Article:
Following those two patients, in 1936 a male patient from a dental clinic with oral wounds, acneiform signs on the back, scrotal ulcer, eye irritation, evening fever, and abdominal pain was sent to his clinic. After the consultation, nothing except a dental cyst was found. Behçet thought the recurrent symptoms might be due to a virus. He referred the patient to Braun, who did a viral investigation and found some corpuscular structures.
Behçet, with the symptoms of these three patients whom he had followed for years, then decided that they were the symptoms of a new disease and in 1936, he described the situation in a meeting and this was published in the Archives of Dermatology and Venereal Disease. He wrote in 1937 his ideas in the "Dermatologische Wochenschrift" and the same year he presented it at the meeting of the Dermatology Association of Paris. At this meeting, he declared that a dental infection might cause the etiology of the disease. In 1938, he published his ideas about the subject in the "Dermatologische Wochenschrift" in a more detailed form. In the same year, Niyazi Gözcü and Frank reported two new cases with the same symptoms. The Belgian scientists Weekers and Reginster, and the Italian Frachescetti reported some patients with similar symptoms. Therefore, European doctors had accepted the appearance of a new disease. Ophthalmologists had begun to accept "Behçet's Disease", but dermatologists kept denying the new disease, insisting they could be symptoms of known diseases. While that debate was taking place, some new cases were reported from Belgium, Austria, the U.S., Japan, Denmark, Switzerland and Israel. When they had been published, the whole world finally came to accept that they were confronted with a new disease. In 1947, at the suggestion of Mischner of the Zurich Medical Faculty during the International Medical Congress of Geneva, the finding of Behçet was named "Morbus Behçet". Though it was evaluated in the early days as "Behçet's Syndrome", "Trisymptom Behçet", and "Morbus Behçet", today the disease is universally called ‘’’Behçet's Disease’’’ in medical literature. Behçet published 126 national and international articles between 1921 and 1940. 53 of those appeared in prestigious European scientific journals.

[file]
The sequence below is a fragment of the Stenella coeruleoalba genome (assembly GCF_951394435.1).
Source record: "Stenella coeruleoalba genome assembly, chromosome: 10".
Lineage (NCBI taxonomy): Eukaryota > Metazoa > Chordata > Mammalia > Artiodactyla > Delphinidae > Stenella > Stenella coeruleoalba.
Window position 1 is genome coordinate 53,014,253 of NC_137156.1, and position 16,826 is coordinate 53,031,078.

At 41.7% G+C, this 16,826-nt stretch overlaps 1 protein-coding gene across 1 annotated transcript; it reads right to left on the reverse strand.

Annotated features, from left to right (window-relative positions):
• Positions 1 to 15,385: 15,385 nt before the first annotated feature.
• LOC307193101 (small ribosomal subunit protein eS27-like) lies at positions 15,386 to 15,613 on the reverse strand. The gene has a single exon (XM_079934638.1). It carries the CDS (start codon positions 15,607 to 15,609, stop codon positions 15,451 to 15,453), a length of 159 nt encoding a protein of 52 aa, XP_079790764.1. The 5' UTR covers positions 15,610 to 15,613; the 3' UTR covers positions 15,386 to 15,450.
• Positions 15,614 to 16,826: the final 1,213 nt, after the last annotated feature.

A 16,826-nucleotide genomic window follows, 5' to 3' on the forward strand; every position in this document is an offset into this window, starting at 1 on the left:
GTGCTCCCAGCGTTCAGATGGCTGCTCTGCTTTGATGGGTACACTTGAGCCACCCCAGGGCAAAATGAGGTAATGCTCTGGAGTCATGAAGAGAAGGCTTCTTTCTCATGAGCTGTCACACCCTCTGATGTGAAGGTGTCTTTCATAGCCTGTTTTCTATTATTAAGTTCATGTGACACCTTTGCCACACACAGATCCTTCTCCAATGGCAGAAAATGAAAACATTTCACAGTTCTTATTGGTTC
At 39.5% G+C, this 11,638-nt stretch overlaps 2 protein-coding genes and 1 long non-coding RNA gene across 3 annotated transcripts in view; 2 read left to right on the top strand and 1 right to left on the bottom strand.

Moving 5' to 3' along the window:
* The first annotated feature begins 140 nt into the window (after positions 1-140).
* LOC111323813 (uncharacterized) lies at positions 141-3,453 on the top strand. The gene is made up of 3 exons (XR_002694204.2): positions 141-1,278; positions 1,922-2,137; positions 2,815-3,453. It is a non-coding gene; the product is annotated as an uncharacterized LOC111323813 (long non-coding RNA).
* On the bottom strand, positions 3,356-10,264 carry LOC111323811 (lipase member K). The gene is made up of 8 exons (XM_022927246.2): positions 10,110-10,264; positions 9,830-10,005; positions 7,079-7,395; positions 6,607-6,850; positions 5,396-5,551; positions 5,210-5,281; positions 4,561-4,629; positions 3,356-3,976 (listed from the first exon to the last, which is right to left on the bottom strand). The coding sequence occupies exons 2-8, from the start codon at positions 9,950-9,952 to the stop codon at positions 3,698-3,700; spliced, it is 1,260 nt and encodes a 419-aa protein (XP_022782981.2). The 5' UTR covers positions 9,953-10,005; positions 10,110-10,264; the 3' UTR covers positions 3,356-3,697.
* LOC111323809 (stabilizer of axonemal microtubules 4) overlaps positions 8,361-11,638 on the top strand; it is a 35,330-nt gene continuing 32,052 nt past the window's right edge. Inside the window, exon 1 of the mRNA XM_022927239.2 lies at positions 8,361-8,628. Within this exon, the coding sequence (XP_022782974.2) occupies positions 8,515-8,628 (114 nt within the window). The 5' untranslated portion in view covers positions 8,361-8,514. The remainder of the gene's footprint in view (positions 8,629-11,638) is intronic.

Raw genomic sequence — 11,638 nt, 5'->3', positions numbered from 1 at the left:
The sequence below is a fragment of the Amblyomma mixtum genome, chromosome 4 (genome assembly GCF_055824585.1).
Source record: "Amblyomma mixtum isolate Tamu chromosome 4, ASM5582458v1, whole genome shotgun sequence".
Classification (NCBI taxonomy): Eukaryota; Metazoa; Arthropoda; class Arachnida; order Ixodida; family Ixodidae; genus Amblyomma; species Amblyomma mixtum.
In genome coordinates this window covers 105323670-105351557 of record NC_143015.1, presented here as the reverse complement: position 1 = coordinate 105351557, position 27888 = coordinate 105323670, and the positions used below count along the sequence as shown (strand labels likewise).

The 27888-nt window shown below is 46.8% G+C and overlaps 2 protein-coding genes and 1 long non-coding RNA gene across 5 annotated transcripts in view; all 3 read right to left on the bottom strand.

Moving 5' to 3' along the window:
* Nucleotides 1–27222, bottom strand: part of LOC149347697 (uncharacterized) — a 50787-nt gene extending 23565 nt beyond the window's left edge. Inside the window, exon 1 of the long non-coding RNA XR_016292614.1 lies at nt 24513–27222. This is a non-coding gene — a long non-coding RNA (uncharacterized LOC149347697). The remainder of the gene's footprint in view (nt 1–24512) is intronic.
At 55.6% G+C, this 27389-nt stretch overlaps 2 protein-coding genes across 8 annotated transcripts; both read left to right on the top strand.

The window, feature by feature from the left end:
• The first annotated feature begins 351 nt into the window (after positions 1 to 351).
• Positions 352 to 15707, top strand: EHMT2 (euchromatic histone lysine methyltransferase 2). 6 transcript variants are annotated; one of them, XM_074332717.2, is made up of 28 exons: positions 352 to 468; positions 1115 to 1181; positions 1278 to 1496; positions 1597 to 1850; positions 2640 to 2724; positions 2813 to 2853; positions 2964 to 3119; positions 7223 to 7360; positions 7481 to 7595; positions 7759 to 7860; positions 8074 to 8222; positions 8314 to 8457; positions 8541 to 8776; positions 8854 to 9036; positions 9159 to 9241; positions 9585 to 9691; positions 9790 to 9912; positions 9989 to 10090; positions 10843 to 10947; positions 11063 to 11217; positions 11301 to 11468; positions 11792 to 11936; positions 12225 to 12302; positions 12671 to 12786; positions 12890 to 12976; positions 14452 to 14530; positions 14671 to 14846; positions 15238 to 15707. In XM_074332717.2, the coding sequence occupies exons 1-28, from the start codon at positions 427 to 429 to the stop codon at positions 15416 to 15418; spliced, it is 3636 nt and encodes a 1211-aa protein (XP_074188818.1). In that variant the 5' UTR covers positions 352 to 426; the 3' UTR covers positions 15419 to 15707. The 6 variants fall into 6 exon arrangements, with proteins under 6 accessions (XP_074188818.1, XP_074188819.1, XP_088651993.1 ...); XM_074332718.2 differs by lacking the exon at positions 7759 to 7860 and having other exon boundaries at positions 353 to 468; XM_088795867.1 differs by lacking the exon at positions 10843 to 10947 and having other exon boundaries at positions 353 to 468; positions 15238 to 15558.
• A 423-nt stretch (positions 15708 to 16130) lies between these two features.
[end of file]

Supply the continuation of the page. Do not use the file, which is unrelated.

Hulusi Behçet was deeply interested in the arts, particularly literature. Generally he was nervous and suffered from insomnia, colitis and angina pectoris, but sometimes he was joyful and good humoured among friends. He was divorced from his wife seven years before his death from a sudden heart attack on 8 March 1948.
In 1975, many years after his death, he was honoured with the TÜBİTAK Scientific Award. Several classes, laboratories and libraries had been named in his honour. In national and international congresses, events like "Korean-Turkish Behçet Days" are taking place. In 1980, on the initiative of one of his students, a postal stamp was issued in his commemoration, about which an article was published in the Journal of the American Dental Association. His biography was published in the Journal of Philatelic Society and in the Medical Bulletin of the United States Army, Europe’’ and ’’Seventh Army's Medical Bulletin.
In 1982, he was awarded with the Medical Award of the Turkish Republic by Eczacıbaşı Foundation of Scientific Research. In 1996, the Turkish mint released a silver commemorative coin for Behçet during the National Dermatology Congress.
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- Hulusi Behçet's Biography page (English) / (Turkish)